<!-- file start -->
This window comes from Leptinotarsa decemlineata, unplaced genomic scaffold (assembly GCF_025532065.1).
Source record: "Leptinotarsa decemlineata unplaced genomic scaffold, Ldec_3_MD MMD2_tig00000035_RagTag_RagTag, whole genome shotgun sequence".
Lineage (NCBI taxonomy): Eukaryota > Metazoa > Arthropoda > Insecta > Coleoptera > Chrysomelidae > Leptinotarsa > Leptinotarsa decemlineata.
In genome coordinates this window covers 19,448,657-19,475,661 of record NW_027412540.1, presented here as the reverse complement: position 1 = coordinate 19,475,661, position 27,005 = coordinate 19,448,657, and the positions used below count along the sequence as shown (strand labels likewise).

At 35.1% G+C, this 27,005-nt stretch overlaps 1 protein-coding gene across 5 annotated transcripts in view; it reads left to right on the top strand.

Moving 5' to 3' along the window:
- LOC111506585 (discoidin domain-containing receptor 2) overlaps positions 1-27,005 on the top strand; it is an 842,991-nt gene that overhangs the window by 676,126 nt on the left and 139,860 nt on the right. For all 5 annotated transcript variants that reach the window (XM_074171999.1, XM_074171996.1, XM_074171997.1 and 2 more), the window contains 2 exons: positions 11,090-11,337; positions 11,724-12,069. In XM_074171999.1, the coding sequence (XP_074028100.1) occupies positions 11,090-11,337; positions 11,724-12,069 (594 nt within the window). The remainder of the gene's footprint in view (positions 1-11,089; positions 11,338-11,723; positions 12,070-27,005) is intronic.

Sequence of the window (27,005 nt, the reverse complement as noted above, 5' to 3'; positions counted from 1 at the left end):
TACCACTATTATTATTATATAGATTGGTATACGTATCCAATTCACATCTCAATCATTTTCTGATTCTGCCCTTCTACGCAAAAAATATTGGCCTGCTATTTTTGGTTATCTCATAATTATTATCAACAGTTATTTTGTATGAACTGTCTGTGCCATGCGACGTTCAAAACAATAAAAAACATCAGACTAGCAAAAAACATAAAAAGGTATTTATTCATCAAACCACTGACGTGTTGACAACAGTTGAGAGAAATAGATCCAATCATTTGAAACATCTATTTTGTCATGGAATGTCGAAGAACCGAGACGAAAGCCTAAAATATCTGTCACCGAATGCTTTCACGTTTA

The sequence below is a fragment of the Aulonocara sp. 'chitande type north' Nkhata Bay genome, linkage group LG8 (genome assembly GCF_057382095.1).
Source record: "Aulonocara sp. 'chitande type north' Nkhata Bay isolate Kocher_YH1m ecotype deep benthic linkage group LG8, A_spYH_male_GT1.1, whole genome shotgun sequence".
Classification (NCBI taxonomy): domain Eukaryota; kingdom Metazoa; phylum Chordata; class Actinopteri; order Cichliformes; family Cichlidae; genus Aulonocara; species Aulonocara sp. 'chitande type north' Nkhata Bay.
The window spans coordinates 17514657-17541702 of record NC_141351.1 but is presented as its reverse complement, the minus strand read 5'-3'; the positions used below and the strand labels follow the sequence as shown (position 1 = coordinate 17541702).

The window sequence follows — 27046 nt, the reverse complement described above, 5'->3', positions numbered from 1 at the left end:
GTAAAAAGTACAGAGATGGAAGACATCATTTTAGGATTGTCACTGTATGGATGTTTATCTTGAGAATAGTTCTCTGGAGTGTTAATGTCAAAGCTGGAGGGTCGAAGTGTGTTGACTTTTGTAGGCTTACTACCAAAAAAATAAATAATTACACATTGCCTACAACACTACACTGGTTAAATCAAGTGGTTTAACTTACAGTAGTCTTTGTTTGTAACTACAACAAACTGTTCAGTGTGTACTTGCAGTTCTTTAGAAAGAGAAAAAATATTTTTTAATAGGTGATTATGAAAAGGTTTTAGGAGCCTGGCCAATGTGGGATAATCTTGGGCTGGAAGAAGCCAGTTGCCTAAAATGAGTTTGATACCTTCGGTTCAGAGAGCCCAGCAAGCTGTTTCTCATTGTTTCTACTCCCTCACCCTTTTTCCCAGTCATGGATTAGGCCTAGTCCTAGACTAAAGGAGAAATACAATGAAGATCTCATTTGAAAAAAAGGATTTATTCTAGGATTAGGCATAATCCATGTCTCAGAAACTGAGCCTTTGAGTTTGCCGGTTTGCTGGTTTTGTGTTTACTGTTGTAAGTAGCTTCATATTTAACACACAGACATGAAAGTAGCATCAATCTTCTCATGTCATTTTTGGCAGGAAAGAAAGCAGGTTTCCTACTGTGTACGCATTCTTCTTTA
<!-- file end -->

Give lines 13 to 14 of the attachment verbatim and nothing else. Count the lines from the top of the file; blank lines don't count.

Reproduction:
The window spans coordinates 17514657-17541702 of record NC_141351.1 but is presented as its reverse complement, the minus strand read 5'-3'; the positions used below and the strand labels follow the sequence as shown (position 1 = coordinate 17541702).

The window sequence follows — 27046 nt, the reverse complement described above, 5'->3', positions numbered from 1 at the left end: